Dear #AZGOP, A note on #TeacherAppreciationWeek STOP politicizing our profession. Respect and Trust your children’s educators. We work every day to provide quality instruction and safe schools for YOUR children. #JustStop #SB1532— Marisol Garcia (@marisolgarciaaz) May 5, 2021
Later today, the measure was approved along party lines by House Republicans.
This bill is nothing more than a knee-jerk reaction to a complete misunderstanding of what #CriticalRaceTheory even is. The people who need it the most are the ones who voted to ban it.— Sen. Martín Quezada (@SenQuezada29) May 5, 2021
In an Arizona Capitol Media article, Rep. Michelle Udall said “It simply prevents teaching our students that their race determines their character, treatment or worth. Biased, unbalanced teaching hurts children.”
But in the same article Rep. Randall Friese said, “It is not propaganda that our country enslaved people for 400 year. It is not propaganda that native tribes had their land taken by our forefathers.”
Now, the amended version of SB 1532 returns to the Senate, which approved an earlier version of the bill without the amendment.
I find the willful misrepresentation and misunderstanding of equity to be tiresome. I have never once, in all the discussions I’ve had with people of color, felt as though I had to apologize for being white. 1/ https://t.co/a3sq67twcK— Chris Kotterman (@mrkotter) May 5, 2021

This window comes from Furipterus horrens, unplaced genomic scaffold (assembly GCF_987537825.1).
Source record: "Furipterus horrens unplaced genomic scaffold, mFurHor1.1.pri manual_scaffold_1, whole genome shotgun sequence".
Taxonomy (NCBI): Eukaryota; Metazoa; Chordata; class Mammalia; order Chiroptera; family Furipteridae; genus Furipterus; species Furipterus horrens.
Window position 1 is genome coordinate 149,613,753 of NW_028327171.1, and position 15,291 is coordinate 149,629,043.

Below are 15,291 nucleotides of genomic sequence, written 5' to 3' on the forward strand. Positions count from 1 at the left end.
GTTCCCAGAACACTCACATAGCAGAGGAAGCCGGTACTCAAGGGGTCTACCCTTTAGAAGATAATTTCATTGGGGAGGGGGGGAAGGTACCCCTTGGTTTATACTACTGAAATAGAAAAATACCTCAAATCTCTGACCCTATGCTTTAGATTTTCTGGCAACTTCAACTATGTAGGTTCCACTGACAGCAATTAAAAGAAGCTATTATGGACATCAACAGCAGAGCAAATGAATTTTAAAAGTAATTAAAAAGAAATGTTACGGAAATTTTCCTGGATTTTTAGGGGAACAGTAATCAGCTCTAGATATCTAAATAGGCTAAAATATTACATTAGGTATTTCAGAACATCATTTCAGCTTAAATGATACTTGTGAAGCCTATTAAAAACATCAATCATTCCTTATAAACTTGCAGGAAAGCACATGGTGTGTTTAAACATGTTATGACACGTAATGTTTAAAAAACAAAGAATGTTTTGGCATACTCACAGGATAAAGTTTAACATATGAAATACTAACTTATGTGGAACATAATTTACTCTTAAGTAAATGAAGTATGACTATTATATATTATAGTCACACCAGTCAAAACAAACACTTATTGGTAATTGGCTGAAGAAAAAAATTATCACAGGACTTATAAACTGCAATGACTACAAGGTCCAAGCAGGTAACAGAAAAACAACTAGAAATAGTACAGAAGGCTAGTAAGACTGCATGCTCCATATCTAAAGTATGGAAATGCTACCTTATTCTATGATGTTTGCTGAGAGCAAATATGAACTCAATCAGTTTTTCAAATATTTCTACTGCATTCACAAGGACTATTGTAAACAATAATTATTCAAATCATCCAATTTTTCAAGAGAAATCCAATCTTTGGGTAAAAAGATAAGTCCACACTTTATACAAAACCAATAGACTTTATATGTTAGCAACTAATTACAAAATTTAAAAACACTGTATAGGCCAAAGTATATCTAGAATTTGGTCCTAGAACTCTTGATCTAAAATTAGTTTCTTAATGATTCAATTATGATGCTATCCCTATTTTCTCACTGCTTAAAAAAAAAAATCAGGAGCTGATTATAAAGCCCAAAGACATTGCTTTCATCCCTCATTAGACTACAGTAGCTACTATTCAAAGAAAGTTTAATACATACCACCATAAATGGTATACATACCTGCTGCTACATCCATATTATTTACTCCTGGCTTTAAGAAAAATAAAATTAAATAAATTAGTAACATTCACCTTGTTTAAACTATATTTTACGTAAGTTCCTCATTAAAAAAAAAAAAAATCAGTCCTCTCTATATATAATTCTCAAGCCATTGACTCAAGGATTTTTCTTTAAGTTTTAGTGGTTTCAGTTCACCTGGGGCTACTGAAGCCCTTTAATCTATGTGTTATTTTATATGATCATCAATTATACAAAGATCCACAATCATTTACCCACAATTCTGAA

These are not all distant memories, and it is complete nonsense to pretent that a nation’s past and where it comes from has no impact on how its citizens live their lives in the present. That should be a broadly agreed concept. And yet, 3/— Chris Kotterman (@mrkotter) May 5, 2021
an honest and vulnerable conversation about where exactly we are as a society today. These objections are rooted primarily in the fact that while “everyone agrees that history should be taught accurately,” there is this a persistent belief that 5/— Chris Kotterman (@mrkotter) May 5, 2021
it to their own modern day circumstances. That is not how you develop engaged, inform citizens. Which is what I thought we were supposed to be doing. Left unsaid in the insistence that only “accurate portrayals” be taught, 7/— Chris Kotterman (@mrkotter) May 5, 2021
This bill puts us on a path to literally litigate, topic by topic, what historical perspectives will be taught in schools. All because our egos are too fragile to be uncomfortable. And that is a damn shame. /end— Chris Kotterman (@mrkotter) May 5, 2021
Save Our Schools Arizona also weighed in on the bill.
For background on this extremist effort: https://t.co/wqbEf5IvWL— Save Our Schools AZ (@arizona_sos) May 6, 2021
Two bills moving through the TX Leg would ban classrooms from discussing current events or controversial public policy issues (3/7) https://t.co/9QH5dCt03H— Save Our Schools AZ (@arizona_sos) May 6, 2021
Tennessee’s copycat bill is here; lawmakers want to withhold funding for public schools that don’t comply: https://t.co/39kpVfs3dG (5/7)— Save Our Schools AZ (@arizona_sos) May 6, 2021
These lawmakers are the *same* politicians who claim they want to push private school vouchers for “civil rights” 🙄 while banning classroom discussion/analysis of systemic racism, and pushing their agenda on public schools while attacking teachers (7/7)— Save Our Schools AZ (@arizona_sos) May 6, 2021